Gibson is one of my favorite living authors. His fiction writing is about the near future and has been pretty good at conjuring up what’s just around the corner. Outside his tribe of admirers, Gibson is best known for coining the term “cyberspace.” Gibson was writing about cyberspace in 1984. Now in 2012, most people understand what you mean if you use the term.
Not known for writing nonfiction, he does a good job with it in articles and reviews collected from the past few decades. In “Distrust That Particular Flavor” Gibson shares his observations on a range of subjects from the attractive strangeness of Tokyo to the unrecognized strangeness of recordings.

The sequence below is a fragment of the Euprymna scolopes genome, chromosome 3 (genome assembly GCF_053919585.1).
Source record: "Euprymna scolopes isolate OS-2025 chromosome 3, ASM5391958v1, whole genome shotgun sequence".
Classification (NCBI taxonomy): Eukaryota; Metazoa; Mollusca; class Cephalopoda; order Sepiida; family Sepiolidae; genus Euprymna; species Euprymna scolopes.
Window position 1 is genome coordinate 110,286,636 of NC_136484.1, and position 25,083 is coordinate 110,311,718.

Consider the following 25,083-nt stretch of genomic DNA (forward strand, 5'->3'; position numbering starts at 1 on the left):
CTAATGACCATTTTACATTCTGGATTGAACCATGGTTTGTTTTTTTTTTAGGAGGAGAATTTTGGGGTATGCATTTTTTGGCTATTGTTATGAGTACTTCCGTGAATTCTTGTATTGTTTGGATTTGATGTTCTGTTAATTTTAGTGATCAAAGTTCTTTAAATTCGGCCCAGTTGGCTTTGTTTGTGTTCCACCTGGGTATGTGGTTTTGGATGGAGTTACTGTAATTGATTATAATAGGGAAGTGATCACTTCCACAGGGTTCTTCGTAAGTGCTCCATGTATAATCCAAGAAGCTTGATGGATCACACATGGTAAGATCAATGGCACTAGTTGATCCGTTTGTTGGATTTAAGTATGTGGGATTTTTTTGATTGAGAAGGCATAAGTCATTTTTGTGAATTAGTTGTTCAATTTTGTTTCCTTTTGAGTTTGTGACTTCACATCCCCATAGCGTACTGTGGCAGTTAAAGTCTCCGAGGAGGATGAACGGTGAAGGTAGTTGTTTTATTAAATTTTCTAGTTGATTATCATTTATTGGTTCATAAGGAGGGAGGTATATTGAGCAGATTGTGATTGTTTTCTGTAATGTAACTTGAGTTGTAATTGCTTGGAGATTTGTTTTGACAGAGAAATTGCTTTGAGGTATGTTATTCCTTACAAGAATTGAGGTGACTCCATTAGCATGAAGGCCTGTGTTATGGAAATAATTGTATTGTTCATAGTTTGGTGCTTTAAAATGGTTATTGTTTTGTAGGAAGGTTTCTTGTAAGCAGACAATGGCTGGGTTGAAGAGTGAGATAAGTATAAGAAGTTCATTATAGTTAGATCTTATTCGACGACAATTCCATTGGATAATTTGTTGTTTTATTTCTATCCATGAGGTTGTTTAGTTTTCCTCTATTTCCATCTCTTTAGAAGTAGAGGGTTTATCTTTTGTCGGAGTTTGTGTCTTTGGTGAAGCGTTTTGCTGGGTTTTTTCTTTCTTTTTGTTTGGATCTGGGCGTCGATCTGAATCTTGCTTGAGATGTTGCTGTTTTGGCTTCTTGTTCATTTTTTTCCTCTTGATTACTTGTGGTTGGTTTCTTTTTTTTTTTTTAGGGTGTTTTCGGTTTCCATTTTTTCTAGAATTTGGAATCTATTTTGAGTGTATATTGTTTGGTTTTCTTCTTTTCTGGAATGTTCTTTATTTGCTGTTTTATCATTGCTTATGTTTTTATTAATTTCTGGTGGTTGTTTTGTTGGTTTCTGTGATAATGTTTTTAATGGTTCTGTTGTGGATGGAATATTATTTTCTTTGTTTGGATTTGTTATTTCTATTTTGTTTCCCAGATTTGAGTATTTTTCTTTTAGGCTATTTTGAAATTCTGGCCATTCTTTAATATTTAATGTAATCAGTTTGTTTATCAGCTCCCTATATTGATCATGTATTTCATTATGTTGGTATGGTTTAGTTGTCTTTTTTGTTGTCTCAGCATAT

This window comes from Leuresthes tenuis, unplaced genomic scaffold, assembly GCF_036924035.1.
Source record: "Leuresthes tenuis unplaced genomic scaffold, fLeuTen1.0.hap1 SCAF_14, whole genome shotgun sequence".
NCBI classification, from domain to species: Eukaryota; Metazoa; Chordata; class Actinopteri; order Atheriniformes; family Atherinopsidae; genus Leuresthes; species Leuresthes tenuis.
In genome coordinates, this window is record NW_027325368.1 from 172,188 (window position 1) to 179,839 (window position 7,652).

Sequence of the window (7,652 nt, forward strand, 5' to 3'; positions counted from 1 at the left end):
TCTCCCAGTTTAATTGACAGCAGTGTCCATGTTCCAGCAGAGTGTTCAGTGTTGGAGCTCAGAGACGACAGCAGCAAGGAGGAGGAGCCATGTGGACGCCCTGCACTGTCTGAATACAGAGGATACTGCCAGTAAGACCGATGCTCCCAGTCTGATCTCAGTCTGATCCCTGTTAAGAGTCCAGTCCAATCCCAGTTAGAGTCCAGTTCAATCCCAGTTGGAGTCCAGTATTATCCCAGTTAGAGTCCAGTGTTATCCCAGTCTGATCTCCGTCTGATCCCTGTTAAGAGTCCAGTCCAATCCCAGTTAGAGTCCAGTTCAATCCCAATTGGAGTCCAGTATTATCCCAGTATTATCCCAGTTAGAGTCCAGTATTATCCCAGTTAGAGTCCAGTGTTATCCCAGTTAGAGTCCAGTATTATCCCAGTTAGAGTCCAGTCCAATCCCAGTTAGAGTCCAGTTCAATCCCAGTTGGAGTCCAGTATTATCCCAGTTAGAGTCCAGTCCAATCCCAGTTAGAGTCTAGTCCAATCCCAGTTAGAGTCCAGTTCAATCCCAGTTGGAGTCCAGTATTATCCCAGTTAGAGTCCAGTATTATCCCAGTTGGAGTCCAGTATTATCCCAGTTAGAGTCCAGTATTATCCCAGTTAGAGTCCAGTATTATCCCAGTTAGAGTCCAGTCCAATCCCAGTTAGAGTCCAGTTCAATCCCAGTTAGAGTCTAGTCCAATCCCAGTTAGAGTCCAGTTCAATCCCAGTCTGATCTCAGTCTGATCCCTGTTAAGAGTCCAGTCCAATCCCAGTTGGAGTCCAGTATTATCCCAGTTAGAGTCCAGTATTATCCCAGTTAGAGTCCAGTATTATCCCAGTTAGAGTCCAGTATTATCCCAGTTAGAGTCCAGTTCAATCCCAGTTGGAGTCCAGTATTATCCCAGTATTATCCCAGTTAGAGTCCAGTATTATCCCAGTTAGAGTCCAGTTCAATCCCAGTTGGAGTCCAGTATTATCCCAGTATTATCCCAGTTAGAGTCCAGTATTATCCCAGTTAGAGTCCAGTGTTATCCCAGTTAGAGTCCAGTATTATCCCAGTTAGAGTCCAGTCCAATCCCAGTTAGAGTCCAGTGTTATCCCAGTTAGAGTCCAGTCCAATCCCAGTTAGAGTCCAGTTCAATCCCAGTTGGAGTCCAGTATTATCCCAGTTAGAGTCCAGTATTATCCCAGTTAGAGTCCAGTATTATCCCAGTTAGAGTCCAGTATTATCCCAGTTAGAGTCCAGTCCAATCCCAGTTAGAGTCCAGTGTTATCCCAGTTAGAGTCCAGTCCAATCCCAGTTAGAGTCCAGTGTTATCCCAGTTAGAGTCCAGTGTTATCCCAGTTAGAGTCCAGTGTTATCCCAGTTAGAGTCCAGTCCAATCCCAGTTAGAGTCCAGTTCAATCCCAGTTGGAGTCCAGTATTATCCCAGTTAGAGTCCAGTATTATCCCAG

For example, before epic storytelling and writing, people were forgotten within a couple of generations. Gibson points out that now, we not only can be aware of the dead but experience them as well in a way that was until recently not possible. If a singer died and you’d never heard him, well… you never would. But now we have the ability to see and hear artists who’re gone. And we’re so used to it that we’ve forgotten how novel it is in our history. If Elvis had died 200 years ago his performances would be gone with him.
Each article in the book is followed by Gibson’s reflections on his writing and mindset when he wrote the article and what his opinion of the article is today, sort of like seeing “before and after pictures.” That’s interesting and so are the insights he shares in this collection.